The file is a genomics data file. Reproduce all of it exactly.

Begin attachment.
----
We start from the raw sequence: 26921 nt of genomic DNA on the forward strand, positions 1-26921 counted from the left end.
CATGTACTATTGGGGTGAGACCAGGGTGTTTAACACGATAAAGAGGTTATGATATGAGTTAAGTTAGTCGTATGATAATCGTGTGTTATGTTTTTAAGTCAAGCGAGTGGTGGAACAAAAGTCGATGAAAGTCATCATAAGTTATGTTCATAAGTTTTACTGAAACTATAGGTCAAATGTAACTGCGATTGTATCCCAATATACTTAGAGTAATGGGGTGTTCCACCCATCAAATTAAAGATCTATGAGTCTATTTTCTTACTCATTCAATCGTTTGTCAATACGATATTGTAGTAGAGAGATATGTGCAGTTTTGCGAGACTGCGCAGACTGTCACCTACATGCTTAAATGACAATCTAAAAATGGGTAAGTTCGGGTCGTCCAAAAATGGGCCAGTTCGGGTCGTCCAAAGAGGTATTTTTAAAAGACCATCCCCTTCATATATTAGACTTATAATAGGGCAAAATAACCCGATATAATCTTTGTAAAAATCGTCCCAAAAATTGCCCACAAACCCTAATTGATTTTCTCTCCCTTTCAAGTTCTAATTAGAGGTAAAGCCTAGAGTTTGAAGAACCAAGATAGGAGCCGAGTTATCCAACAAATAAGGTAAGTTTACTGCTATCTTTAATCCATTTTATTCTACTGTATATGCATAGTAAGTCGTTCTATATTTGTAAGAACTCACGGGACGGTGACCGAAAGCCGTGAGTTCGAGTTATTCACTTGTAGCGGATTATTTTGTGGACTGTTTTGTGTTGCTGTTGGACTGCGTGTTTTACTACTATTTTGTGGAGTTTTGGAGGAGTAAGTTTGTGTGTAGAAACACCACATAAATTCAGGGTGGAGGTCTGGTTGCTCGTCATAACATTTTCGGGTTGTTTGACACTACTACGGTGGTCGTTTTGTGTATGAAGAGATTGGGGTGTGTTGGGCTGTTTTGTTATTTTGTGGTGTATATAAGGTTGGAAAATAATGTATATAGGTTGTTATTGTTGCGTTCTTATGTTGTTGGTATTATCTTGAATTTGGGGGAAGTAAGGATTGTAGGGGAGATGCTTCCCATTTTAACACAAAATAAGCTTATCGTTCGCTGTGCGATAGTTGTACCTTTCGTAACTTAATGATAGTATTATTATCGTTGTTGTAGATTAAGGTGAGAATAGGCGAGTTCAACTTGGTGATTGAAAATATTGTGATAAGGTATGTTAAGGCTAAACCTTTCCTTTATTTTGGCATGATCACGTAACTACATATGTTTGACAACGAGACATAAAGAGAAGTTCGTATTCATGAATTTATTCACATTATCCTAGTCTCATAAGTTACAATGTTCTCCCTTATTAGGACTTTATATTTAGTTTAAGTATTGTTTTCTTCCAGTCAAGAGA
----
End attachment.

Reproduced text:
We start from the raw sequence: 26921 nt of genomic DNA on the forward strand, positions 1-26921 counted from the left end.
CATGTACTATTGGGGTGAGACCAGGGTGTTTAACACGATAAAGAGGTTATGATATGAGTTAAGTTAGTCGTATGATAATCGTGTGTTATGTTTTTAAGTCAAGCGAGTGGTGGAACAAAAGTCGATGAAAGTCATCATAAGTTATGTTCATAAGTTTTACTGAAACTATAGGTCAAATGTAACTGCGATTGTATCCCAATATACTTAGAGTAATGGGGTGTTCCACCCATCAAATTAAAGATCTATGAGTCTATTTTCTTACTCATTCAATCGTTTGTCAATACGATATTGTAGTAGAGAGATATGTGCAGTTTTGCGAGACTGCGCAGACTGTCACCTACATGCTTAAATGACAATCTAAAAATGGGTAAGTTCGGGTCGTCCAAAAATGGGCCAGTTCGGGTCGTCCAAAGAGGTATTTTTAAAAGACCATCCCCTTCATATATTAGACTTATAATAGGGCAAAATAACCCGATATAATCTTTGTAAAAATCGTCCCAAAAATTGCCCACAAACCCTAATTGATTTTCTCTCCCTTTCAAGTTCTAATTAGAGGTAAAGCCTAGAGTTTGAAGAACCAAGATAGGAGCCGAGTTATCCAACAAATAAGGTAAGTTTACTGCTATCTTTAATCCATTTTATTCTACTGTATATGCATAGTAAGTCGTTCTATATTTGTAAGAACTCACGGGACGGTGACCGAAAGCCGTGAGTTCGAGTTATTCACTTGTAGCGGATTATTTTGTGGACTGTTTTGTGTTGCTGTTGGACTGCGTGTTTTACTACTATTTTGTGGAGTTTTGGAGGAGTAAGTTTGTGTGTAGAAACACCACATAAATTCAGGGTGGAGGTCTGGTTGCTCGTCATAACATTTTCGGGTTGTTTGACACTACTACGGTGGTCGTTTTGTGTATGAAGAGATTGGGGTGTGTTGGGCTGTTTTGTTATTTTGTGGTGTATATAAGGTTGGAAAATAATGTATATAGGTTGTTATTGTTGCGTTCTTATGTTGTTGGTATTATCTTGAATTTGGGGGAAGTAAGGATTGTAGGGGAGATGCTTCCCATTTTAACACAAAATAAGCTTATCGTTCGCTGTGCGATAGTTGTACCTTTCGTAACTTAATGATAGTATTATTATCGTTGTTGTAGATTAAGGTGAGAATAGGCGAGTTCAACTTGGTGATTGAAAATATTGTGATAAGGTATGTTAAGGCTAAACCTTTCCTTTATTTTGGCATGATCACGTAACTACATATGTTTGACAACGAGACATAAAGAGAAGTTCGTATTCATGAATTTATTCACATTATCCTAGTCTCATAAGTTACAATGTTCTCCCTTATTAGGACTTTATATTTAGTTTAAGTATTGTTTTCTTCCAGTCAAGAGA